Heat the olive oil in a large soup pot over medium-high heat.  Add the onion, carrots, celery, zucchini, garlic, thyme, sage, salt, and pepper.  Cook, stirring occasionally until the vegetables are soft, about 5 minutes.

Add the broth and tomatoes with their juice, then bring to a boil over high heat.  Add the beans (whole beans and mashed beans), and the spinach leaves, then cook until the spinach is wilted, about 3 minutes.


Recipe Source: Tuscan Vegetable Soup Recipe - Food Network

Sunday, April 12, 2015

Kale, Shrimp, and Chickpea Pitas

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So I'm officially in Detox Mode 3000.

Actually make that 6000.

Actually let's amend that to 2000 (I forgot that I drank a bottle of wine last night).

First a trip to San Francisco to visit an old gal pal for 4 nights (so fun!  why doesn't she live closer!  damn geography!  all we did was eat and drink and repeat!)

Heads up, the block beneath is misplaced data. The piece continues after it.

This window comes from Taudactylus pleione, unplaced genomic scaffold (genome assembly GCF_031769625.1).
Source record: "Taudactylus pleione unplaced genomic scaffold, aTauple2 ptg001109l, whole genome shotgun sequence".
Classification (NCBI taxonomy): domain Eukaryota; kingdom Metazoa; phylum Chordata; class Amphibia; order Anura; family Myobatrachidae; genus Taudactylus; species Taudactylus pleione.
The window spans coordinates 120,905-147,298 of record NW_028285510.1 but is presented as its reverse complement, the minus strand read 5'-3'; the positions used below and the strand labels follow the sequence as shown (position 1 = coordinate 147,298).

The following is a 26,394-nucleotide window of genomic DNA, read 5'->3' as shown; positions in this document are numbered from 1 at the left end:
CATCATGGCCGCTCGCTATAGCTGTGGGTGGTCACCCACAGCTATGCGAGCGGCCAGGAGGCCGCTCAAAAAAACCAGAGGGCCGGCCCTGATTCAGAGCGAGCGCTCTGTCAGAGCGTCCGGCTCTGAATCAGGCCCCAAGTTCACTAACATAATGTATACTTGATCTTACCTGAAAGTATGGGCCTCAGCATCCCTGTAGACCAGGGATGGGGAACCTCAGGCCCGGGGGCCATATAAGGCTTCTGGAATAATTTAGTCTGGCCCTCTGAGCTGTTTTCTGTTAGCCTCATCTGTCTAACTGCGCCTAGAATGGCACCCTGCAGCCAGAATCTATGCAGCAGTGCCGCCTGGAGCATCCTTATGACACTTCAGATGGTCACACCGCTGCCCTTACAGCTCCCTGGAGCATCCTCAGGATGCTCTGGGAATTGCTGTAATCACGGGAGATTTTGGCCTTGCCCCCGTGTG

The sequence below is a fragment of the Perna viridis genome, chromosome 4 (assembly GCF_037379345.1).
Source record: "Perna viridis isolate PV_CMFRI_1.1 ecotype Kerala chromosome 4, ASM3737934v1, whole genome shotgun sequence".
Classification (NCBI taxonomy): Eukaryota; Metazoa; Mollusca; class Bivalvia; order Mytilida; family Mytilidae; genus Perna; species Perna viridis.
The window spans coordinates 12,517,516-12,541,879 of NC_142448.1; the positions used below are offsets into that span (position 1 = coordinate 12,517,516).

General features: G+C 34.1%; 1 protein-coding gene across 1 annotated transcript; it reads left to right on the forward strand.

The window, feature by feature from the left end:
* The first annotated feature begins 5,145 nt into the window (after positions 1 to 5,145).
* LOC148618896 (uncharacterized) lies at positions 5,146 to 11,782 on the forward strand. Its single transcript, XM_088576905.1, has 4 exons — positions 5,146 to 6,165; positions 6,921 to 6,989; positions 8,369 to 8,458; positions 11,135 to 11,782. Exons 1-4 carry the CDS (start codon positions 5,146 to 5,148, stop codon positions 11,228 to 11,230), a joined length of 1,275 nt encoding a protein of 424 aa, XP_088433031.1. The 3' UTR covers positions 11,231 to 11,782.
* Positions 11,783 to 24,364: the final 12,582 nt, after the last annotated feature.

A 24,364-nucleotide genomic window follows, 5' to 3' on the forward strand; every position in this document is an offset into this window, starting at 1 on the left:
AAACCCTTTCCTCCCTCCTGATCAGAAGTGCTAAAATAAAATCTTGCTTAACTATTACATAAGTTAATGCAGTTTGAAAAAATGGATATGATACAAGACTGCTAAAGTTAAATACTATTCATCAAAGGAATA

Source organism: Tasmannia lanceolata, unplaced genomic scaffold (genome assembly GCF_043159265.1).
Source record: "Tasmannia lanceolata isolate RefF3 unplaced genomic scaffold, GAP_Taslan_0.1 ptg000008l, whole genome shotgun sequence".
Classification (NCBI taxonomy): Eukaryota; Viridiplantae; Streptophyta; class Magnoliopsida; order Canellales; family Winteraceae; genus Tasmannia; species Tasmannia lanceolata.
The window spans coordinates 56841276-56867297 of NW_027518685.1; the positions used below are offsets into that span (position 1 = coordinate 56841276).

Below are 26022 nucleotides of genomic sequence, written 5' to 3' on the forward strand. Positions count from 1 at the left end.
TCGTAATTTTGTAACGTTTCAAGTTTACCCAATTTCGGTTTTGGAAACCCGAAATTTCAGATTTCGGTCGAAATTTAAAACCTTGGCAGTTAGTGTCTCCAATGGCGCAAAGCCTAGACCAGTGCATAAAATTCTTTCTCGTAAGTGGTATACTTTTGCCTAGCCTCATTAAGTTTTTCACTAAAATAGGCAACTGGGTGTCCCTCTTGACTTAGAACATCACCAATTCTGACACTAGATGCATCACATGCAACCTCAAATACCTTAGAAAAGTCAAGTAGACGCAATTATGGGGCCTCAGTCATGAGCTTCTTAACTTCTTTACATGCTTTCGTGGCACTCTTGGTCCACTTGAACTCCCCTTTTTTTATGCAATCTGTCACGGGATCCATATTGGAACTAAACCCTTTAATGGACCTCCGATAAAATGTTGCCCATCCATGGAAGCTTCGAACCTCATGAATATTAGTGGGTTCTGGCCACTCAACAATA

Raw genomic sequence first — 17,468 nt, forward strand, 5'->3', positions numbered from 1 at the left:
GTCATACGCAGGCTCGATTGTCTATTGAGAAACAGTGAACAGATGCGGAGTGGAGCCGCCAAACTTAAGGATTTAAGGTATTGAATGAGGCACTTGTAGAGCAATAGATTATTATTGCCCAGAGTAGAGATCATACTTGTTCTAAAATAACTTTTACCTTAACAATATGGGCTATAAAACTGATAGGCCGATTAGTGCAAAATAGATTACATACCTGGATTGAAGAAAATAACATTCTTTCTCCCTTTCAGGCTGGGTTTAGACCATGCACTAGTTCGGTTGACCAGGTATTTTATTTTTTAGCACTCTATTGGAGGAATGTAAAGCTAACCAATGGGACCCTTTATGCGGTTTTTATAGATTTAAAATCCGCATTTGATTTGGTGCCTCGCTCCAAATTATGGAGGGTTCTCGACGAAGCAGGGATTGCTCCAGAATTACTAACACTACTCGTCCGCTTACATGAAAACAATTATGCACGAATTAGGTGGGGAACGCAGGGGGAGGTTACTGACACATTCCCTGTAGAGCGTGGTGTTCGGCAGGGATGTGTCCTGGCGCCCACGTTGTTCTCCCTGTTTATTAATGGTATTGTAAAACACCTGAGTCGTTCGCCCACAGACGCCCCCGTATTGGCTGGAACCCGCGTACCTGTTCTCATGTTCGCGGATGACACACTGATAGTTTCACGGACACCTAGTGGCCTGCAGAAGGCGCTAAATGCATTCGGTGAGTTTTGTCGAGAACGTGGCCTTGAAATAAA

The Hubby was whooping it up in Phoenix with a friend at the same time.

Then with less than 10 days turnaround, we took a trip with my parents to New Orleans for 5 nights (so fun!  why is my next vacation so far away!  all we did was eat very deep fried food, and drink, and repeat!).

It was our fourth time in New Orleans in the past 4.5 years, so I guess you could say that we are basically Southerners now.  Because Southerners usually like to spend an entire afternoon in New Orleans watching two Canadian hockey teams play against each other in an Irish bar with the afternoon's climax being when the entire bar sings the Canadian National Anthem in unison.  True story.  It was a great day.

Anyways, I'm basically 700 pounds heavier than I was a month ago (well, remove two zeros, but STILL), and I want my pants to fit again!  The Hubby must feel the same way because the lunches he has taken to work this week have consisted of the following:  raw broccoli, raw cauliflower, ranch dip, banana.  Exciting!  We also have a new evening ritual three times a week when Big Brother Canada is on, where we go into his Man-Cave in the basement and he rides the stationary bike and I walk or run on the treadmill beside him.  It's quite quaint.  Couples who play together stay together?  Ha!